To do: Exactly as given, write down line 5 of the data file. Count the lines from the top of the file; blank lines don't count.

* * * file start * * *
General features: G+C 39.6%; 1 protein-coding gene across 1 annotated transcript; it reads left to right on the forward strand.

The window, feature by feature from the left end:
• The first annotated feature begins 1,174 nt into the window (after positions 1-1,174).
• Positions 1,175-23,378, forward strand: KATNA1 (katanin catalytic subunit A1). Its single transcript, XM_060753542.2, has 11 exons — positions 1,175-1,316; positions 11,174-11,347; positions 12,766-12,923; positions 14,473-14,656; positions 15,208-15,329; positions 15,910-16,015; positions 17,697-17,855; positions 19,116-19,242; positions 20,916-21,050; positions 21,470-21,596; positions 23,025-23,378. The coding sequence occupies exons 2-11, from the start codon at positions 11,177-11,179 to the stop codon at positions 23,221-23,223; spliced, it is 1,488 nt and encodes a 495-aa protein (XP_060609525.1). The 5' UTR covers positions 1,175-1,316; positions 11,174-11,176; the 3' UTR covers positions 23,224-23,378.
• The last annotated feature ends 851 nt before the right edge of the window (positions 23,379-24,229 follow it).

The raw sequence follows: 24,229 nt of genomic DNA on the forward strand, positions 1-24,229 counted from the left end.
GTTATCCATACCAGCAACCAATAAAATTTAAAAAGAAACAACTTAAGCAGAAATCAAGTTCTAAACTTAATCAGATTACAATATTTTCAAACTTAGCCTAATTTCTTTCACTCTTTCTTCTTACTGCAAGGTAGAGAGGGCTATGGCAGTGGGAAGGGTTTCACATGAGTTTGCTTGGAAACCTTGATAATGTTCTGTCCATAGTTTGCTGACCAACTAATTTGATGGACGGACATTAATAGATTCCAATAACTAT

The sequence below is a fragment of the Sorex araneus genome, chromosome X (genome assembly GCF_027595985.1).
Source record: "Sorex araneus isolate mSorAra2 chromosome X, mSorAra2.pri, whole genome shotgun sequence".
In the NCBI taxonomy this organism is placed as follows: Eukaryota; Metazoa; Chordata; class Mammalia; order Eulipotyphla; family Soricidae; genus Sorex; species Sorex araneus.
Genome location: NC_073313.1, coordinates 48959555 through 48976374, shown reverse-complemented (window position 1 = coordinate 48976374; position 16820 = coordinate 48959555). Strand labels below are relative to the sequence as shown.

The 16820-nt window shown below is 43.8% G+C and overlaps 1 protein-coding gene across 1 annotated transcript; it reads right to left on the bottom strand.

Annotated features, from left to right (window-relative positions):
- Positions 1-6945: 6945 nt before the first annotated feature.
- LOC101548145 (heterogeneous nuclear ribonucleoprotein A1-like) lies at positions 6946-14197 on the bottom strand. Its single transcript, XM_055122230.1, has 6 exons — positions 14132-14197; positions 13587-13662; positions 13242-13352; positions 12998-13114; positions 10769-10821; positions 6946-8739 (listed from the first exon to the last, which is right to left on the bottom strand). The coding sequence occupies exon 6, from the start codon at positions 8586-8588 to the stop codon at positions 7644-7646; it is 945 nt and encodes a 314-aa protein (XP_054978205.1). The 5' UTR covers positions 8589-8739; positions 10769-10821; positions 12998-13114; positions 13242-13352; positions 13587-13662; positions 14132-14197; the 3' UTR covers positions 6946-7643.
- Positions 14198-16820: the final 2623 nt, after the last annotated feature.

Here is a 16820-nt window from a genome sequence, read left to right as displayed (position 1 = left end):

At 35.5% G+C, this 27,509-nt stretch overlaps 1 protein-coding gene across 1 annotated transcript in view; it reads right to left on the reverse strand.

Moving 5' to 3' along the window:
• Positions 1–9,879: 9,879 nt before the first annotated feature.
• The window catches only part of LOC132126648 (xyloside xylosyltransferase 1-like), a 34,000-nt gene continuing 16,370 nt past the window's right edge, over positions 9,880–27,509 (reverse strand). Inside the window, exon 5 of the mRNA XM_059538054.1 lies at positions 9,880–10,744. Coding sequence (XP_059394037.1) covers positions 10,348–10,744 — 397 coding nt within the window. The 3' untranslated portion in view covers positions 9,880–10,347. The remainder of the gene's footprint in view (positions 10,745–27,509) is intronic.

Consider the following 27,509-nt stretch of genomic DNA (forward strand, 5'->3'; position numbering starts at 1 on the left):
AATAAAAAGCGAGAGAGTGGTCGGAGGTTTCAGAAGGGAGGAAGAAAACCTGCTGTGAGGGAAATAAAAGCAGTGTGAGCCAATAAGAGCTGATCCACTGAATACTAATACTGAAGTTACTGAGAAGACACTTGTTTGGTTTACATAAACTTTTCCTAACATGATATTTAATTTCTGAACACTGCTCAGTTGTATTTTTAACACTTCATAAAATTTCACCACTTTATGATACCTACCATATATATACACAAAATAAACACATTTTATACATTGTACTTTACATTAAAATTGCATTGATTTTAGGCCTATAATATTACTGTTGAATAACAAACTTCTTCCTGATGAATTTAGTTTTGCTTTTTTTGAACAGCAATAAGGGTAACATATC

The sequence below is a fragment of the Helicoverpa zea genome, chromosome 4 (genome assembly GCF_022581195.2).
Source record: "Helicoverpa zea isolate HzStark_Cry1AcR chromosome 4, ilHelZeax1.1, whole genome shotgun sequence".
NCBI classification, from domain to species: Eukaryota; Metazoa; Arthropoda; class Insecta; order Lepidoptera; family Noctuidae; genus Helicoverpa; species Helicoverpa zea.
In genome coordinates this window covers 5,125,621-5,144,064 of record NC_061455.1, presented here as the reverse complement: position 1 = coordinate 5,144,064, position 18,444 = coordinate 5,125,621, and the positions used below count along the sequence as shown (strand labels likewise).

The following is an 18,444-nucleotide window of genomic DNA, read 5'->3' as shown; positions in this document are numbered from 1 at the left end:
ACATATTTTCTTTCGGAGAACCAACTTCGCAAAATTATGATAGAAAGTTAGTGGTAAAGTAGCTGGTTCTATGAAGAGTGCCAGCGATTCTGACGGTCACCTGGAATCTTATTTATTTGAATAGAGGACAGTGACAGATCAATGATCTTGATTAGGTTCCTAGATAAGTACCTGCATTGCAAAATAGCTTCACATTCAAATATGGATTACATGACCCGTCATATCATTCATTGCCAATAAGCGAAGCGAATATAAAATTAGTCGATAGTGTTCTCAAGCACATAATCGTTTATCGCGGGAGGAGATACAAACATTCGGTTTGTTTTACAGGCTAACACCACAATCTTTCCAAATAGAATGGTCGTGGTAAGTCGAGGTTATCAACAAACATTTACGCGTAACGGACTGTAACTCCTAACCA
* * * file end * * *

• The last annotated feature ends 851 nt before the right edge of the window (positions 23,379-24,229 follow it).